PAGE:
Brunei and Tarakan were selected for donation to the Philippine Navy in January 2015.[24] The intention was to improve the Philippines' sealift capability, which was found lacking following Typhoon Yolanda in 2013.[24][25] The two landing craft were refurbished and fitted with new navigation and safety equipment, at a total cost of A$4 million.[24][25] Hand-over of the vessel was originally planned for 17 May 2015,[26] but this did not occur. Instead, the Philippine Navy took possession of the vessels at HMAS Cairns on 23 July, with Brunei commissioned as BRP Ivatan and Tarakan commissioned as BRP Batak.[27] The two landing craft sailed that day for the Philippines, with a formal christening ceremony to be held following their arrival in early August.[28] It has been reported that the vessels will likely be homeported on the island of Palawan.[29]

The Philippine and Australian governments are in negotiations to sell the three remaining Australian Balikpapans to the Philippine Navy, with a deal expected to be reached later in 2015.[25] On 27 July 2015, Philippines president Benigno Aquino III stated as part of his annual state of the nation address that his government intended to purchase all three vessels.[29] All three, the former HMAS Balikpapan, HMAS Wewak, and HMAS Betano, were delivered to the Philippines on March 2016, and were immediately sent for refurbishing works.[30] They will be commissioned to the Philippine Navy on 1 June 2016 as BRP Waray, BRP Iwak, and BRP Agta, and will be assigned to the Sealift Amphibious Force. [31]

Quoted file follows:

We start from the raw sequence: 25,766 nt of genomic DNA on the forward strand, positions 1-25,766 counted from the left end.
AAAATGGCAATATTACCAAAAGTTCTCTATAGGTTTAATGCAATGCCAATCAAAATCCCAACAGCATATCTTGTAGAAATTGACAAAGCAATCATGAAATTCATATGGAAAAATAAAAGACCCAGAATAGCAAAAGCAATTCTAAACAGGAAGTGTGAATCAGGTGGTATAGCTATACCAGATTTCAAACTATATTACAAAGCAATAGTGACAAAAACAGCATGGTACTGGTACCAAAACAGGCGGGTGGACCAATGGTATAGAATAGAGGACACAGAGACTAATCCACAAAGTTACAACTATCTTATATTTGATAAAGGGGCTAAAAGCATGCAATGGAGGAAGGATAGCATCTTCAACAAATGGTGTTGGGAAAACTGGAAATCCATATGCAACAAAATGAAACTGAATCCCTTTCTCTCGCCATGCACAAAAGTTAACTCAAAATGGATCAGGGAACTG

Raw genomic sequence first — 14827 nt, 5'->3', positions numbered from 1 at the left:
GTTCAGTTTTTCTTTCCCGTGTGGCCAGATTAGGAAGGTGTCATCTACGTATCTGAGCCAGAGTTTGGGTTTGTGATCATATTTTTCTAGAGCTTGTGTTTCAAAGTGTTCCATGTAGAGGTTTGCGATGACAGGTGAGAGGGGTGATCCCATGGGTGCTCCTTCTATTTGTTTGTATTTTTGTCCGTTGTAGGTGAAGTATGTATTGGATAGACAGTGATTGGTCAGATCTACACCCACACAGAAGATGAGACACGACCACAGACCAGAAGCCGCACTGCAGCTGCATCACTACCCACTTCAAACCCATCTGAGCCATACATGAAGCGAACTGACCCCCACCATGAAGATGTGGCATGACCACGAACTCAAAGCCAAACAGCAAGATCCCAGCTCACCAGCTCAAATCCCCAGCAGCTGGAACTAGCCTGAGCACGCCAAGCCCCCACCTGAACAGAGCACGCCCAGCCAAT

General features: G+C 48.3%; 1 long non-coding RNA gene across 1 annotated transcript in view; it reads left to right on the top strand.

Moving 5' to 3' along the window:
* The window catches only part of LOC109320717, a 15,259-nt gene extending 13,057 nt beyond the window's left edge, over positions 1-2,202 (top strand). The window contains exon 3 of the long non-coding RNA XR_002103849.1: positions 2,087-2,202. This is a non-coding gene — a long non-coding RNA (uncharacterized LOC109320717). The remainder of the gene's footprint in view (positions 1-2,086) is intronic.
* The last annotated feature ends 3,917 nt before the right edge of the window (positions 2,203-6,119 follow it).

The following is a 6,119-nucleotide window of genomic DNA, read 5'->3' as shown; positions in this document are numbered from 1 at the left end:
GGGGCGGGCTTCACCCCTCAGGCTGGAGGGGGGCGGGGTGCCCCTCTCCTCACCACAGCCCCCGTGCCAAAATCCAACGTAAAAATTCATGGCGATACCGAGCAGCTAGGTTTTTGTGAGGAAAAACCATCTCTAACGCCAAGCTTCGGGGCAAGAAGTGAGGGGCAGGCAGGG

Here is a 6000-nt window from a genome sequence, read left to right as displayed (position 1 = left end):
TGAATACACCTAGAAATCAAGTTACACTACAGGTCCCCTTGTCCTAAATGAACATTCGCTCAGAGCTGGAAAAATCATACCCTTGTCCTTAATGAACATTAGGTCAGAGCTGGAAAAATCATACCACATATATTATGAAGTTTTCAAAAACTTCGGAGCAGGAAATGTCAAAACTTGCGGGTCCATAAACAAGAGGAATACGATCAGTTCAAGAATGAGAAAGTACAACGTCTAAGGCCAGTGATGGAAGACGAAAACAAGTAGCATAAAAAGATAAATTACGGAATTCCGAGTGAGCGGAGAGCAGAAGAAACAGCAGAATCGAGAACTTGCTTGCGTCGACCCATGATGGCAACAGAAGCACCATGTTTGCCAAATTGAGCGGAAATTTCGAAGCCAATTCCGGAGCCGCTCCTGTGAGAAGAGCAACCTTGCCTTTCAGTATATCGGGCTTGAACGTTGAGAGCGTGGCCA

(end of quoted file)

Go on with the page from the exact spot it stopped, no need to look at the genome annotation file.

There are plans to replace the Balikpapans in Australian service with an as-yet-unidentified class of six heavy landing craft.[13][32] The original replacement project was not due to decide on the design until between 2016 and 2018, with the new class to enter service from 2022.[6] The Department of Defence issued a request for information in early 2011, which may lead to the project being brought forward.[6] As of 2019 there has been no further developments.


  1. ^ "Heavy lift firm delivers 3 Australian Landing Crafts to Philippines". Update Philippines. Retrieved 22 March 2016.
  2. ^ Gillett, Australian and New Zealand Warships since 1946, pgs 79, 125
  3. ^ a b c d e Saunders (ed.), IHS Jane's Fighting Ships 2012–2013, p. 32
  4. ^ a b c d e f Wertheim (ed.), The Naval Institute Guide to Combat Fleets of the World, p. 26
  5. ^ a b c d e f g h Gillett, Australian and New Zealand Warships since 1946, p. 79
  6. ^ a b c Gillett, Australia's Navy, Part 2, p. 30
  7. ^ a b "Balikpapan Class Heavy Landing Craft (LCH), Australia". Naval Technology. 2014. Retrieved 27 September 2014.[unreliable source?]
  8. ^ a b c Wertheim (ed.), The Naval Institute Guide to Combat Fleets of the World, p. 25